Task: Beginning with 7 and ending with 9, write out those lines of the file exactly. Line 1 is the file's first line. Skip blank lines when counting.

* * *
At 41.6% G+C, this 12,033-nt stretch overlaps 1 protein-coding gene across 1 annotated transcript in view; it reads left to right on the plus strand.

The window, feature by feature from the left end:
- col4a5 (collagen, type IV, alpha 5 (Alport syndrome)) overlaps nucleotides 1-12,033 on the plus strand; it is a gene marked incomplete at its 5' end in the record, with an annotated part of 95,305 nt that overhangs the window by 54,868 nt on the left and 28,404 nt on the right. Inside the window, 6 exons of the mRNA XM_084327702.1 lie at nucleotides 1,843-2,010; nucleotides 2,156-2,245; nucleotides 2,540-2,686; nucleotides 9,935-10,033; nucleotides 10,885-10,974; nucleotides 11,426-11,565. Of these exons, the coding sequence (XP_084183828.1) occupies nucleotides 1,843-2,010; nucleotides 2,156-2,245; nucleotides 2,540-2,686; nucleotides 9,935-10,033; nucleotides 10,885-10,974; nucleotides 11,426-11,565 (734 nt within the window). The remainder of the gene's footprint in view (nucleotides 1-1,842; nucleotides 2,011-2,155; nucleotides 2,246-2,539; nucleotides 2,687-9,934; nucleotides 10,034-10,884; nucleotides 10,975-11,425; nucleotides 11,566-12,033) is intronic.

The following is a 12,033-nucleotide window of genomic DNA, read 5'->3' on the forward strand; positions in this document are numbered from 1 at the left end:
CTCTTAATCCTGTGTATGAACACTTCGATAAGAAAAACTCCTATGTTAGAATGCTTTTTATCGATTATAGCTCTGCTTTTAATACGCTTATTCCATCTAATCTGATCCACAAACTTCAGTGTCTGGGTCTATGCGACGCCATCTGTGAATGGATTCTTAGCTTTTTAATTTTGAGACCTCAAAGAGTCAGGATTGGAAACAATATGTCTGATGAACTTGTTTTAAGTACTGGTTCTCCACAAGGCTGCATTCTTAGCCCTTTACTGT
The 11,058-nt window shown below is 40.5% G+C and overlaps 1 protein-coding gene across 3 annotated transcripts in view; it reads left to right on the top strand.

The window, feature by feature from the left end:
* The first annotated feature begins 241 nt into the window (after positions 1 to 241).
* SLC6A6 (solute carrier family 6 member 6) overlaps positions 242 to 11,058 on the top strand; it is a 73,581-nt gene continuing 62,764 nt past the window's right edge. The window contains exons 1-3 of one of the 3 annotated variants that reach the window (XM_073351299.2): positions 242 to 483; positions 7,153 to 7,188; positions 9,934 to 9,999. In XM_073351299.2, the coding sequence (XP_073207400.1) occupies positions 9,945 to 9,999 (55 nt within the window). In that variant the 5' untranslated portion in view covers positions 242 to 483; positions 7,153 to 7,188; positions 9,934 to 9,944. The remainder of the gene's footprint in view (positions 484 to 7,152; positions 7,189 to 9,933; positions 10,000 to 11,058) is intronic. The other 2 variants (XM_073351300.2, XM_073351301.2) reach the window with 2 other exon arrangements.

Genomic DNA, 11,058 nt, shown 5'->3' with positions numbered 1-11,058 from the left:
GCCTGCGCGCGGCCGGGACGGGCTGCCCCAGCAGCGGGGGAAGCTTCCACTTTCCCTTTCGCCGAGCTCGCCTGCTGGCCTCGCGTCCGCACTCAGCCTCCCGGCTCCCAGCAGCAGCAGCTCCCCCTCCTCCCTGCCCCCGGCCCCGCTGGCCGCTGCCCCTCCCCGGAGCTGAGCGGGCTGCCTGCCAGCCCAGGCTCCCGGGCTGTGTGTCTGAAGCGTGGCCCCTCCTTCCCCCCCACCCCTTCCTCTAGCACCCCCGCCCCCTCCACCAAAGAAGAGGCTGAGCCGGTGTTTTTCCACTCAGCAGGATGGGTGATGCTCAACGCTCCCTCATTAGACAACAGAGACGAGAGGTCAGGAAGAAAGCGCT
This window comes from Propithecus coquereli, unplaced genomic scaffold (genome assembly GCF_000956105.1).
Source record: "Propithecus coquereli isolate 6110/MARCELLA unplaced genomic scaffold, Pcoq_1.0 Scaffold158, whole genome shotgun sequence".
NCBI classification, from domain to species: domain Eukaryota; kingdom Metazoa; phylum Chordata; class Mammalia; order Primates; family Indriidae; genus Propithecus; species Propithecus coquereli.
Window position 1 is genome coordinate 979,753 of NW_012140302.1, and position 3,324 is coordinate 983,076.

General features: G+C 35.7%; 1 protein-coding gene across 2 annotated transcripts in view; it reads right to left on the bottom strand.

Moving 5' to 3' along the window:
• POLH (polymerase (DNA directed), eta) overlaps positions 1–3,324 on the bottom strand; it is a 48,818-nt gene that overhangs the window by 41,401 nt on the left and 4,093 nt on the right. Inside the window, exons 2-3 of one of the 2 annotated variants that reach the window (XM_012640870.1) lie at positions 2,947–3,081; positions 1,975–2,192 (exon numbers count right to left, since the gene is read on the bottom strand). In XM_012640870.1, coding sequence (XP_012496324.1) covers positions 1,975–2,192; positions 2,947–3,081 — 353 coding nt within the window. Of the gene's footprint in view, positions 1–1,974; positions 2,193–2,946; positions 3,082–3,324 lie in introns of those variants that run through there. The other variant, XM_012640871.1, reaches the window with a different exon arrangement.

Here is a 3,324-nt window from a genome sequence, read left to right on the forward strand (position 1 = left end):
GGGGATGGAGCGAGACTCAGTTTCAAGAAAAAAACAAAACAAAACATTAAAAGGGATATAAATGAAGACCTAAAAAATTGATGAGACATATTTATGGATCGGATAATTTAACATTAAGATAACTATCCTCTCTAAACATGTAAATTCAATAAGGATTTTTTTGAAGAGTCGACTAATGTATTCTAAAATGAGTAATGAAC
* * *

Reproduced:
The window, feature by feature from the left end:
* The first annotated feature begins 241 nt into the window (after positions 1 to 241).
* SLC6A6 (solute carrier family 6 member 6) overlaps positions 242 to 11,058 on the top strand; it is a 73,581-nt gene continuing 62,764 nt past the window's right edge. The window contains exons 1-3 of one of the 3 annotated variants that reach the window (XM_073351299.2): positions 242 to 483; positions 7,153 to 7,188; positions 9,934 to 9,999. In XM_073351299.2, the coding sequence (XP_073207400.1) occupies positions 9,945 to 9,999 (55 nt within the window). In that variant the 5' untranslated portion in view covers positions 242 to 483; positions 7,153 to 7,188; positions 9,934 to 9,944. The remainder of the gene's footprint in view (positions 484 to 7,152; positions 7,189 to 9,933; positions 10,000 to 11,058) is intronic. The other 2 variants (XM_073351300.2, XM_073351301.2) reach the window with 2 other exon arrangements.